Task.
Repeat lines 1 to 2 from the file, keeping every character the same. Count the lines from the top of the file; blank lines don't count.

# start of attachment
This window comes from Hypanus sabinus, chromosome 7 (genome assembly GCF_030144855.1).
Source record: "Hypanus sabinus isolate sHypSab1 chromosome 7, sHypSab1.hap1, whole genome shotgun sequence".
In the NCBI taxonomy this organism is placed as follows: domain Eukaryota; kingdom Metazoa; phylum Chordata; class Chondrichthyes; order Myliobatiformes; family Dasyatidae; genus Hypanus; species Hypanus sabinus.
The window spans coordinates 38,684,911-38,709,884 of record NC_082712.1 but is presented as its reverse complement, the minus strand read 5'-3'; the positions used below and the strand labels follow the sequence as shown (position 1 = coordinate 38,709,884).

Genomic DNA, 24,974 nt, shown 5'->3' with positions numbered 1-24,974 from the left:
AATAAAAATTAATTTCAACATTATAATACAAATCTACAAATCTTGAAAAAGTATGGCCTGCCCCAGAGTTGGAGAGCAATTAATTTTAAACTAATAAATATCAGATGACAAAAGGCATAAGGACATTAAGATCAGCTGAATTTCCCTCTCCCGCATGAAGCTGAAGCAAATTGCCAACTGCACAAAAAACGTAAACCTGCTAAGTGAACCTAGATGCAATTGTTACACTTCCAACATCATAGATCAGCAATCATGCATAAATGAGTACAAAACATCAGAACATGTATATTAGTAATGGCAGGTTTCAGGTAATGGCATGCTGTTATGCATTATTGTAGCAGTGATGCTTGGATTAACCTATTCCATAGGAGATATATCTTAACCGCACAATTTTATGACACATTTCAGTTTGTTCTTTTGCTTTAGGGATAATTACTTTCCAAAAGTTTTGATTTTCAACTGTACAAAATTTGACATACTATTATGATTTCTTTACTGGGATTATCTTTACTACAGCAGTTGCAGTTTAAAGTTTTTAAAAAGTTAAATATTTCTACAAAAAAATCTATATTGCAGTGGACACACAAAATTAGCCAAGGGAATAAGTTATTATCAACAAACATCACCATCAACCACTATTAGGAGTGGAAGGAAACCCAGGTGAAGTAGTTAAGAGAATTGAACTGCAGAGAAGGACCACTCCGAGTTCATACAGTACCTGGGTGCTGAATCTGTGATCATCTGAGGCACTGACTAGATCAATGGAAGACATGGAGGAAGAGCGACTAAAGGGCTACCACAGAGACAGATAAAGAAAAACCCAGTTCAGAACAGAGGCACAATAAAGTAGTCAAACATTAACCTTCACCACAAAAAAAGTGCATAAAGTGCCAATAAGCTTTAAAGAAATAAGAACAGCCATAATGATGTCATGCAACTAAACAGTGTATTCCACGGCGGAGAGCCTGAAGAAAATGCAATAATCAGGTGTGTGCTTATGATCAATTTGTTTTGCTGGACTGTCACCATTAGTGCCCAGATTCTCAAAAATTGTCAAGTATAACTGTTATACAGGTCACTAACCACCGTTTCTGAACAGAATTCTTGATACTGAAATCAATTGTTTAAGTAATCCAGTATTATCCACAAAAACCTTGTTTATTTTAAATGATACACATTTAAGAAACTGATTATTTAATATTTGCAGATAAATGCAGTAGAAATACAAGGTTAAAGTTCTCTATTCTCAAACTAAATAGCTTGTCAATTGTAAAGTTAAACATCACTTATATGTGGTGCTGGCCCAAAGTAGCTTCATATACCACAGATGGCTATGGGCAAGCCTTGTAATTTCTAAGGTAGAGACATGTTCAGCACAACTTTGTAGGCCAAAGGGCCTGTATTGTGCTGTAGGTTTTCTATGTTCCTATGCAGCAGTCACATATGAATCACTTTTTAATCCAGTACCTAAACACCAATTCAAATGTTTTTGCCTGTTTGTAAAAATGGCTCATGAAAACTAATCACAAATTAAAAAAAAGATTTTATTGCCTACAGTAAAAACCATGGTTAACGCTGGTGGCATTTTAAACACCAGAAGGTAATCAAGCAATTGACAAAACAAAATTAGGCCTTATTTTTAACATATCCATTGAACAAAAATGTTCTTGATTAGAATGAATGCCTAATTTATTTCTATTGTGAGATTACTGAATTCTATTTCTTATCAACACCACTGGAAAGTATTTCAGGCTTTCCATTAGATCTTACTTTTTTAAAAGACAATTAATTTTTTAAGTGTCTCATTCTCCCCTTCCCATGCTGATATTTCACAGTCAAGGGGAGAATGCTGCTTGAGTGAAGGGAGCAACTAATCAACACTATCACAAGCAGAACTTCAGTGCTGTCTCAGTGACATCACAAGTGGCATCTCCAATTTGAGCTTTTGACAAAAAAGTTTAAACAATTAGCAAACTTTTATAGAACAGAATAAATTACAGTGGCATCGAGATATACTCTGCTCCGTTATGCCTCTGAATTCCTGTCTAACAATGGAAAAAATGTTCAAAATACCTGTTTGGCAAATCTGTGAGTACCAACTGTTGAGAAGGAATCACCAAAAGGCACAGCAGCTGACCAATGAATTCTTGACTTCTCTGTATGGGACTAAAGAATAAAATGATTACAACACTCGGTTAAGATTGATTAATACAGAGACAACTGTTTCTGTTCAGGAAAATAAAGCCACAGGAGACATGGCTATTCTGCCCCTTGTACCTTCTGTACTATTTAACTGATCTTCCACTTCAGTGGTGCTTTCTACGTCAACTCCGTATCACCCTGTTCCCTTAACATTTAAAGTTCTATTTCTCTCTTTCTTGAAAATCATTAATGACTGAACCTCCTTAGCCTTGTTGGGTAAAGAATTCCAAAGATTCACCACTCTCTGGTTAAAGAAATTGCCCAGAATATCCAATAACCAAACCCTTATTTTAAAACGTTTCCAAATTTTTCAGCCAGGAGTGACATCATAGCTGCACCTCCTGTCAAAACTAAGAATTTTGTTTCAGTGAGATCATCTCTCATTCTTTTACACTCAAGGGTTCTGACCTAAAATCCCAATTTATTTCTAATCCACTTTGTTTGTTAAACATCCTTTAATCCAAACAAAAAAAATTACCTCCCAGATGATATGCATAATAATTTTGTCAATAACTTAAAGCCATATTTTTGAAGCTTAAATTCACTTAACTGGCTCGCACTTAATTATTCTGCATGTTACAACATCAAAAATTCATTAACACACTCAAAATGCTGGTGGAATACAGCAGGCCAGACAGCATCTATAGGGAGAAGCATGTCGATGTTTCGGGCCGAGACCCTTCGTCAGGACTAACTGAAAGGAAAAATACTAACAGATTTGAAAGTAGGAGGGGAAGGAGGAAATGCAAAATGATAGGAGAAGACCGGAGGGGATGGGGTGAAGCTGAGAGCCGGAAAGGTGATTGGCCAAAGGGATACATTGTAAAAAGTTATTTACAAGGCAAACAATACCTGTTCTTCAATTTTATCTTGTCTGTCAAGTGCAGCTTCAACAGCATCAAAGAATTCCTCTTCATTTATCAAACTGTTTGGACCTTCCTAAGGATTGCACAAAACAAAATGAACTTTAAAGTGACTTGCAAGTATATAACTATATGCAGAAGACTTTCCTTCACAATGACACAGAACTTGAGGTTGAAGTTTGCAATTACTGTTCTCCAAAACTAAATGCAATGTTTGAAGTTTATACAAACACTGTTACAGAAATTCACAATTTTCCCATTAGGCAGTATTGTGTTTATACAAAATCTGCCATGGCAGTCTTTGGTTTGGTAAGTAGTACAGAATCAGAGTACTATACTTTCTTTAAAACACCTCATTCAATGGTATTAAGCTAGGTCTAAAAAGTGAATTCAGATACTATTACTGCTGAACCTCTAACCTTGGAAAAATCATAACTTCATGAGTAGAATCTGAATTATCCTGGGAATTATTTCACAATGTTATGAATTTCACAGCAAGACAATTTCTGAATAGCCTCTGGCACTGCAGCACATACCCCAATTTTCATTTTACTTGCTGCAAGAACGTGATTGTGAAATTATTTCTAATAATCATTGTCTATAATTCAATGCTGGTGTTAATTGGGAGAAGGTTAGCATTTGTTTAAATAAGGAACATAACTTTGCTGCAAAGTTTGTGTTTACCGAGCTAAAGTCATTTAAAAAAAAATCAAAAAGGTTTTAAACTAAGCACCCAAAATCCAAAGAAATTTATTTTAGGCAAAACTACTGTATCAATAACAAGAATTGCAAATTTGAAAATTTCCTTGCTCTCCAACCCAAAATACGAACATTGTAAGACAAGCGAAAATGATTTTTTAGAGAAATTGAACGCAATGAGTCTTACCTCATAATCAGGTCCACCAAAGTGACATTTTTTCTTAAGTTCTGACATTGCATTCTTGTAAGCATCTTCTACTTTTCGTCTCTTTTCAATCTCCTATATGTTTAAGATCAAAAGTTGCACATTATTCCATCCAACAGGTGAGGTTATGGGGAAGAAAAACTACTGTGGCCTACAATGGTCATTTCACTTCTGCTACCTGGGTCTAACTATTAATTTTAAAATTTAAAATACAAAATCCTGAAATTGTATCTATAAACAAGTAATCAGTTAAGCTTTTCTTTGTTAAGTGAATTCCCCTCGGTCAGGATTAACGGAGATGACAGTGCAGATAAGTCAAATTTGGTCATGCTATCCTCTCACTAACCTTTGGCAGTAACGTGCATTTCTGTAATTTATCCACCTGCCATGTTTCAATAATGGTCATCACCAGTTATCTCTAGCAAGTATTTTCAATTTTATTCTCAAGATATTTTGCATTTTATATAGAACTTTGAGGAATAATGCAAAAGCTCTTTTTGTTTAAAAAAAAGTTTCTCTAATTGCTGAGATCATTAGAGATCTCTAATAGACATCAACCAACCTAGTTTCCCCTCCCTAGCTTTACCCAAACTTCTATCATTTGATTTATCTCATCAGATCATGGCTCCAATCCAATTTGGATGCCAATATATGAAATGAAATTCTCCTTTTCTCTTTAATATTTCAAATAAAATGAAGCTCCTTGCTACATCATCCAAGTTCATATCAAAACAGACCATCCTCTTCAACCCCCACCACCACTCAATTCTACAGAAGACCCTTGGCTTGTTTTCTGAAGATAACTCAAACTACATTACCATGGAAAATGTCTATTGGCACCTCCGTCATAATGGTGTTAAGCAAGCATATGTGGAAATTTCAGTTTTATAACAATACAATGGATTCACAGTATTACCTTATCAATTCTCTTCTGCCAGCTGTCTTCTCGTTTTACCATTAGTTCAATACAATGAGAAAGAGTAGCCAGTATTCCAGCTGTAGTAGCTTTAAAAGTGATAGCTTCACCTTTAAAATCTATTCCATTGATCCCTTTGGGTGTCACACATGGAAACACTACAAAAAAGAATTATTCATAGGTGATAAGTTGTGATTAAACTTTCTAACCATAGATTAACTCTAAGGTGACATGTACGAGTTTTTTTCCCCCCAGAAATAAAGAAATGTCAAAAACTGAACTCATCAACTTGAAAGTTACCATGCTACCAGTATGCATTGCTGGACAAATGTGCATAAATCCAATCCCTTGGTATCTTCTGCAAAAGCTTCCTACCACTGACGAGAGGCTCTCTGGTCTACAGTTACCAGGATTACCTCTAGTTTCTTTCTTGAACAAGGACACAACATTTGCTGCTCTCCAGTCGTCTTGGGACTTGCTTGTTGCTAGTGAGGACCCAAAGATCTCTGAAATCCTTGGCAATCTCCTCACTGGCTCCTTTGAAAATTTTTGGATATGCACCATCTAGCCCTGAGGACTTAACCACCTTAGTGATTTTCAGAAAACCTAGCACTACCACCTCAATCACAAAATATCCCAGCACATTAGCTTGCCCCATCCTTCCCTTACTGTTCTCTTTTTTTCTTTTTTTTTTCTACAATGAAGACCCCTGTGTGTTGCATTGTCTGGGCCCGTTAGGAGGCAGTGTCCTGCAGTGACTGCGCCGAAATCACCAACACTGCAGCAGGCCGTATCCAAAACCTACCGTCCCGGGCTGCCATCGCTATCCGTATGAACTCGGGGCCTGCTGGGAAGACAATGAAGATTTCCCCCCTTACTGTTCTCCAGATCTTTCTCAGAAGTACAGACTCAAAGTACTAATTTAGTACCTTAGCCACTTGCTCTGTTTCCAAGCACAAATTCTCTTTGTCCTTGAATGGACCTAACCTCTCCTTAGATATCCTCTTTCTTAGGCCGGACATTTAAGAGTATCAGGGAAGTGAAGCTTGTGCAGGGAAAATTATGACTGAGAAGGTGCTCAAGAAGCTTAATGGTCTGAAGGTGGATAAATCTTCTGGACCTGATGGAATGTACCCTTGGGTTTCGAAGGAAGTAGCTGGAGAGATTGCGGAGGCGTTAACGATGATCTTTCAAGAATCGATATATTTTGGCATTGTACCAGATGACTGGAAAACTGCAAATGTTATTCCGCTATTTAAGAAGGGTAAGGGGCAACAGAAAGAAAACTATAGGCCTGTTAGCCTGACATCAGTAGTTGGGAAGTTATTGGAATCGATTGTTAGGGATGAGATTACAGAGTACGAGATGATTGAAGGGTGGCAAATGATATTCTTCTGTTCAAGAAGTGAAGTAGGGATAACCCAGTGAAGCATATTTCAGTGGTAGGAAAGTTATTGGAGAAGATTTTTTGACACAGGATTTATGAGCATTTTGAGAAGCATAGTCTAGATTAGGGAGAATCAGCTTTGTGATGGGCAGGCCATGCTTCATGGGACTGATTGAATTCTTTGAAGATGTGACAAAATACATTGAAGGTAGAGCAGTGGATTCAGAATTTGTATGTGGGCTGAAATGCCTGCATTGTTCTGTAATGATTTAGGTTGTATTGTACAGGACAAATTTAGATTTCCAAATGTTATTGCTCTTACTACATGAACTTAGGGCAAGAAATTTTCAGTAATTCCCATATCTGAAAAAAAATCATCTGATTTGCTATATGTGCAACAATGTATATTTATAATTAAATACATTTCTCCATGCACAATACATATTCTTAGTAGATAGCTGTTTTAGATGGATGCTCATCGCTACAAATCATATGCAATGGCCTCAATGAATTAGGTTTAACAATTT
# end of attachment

This window comes from Hypanus sabinus, chromosome 7 (genome assembly GCF_030144855.1).
Source record: "Hypanus sabinus isolate sHypSab1 chromosome 7, sHypSab1.hap1, whole genome shotgun sequence".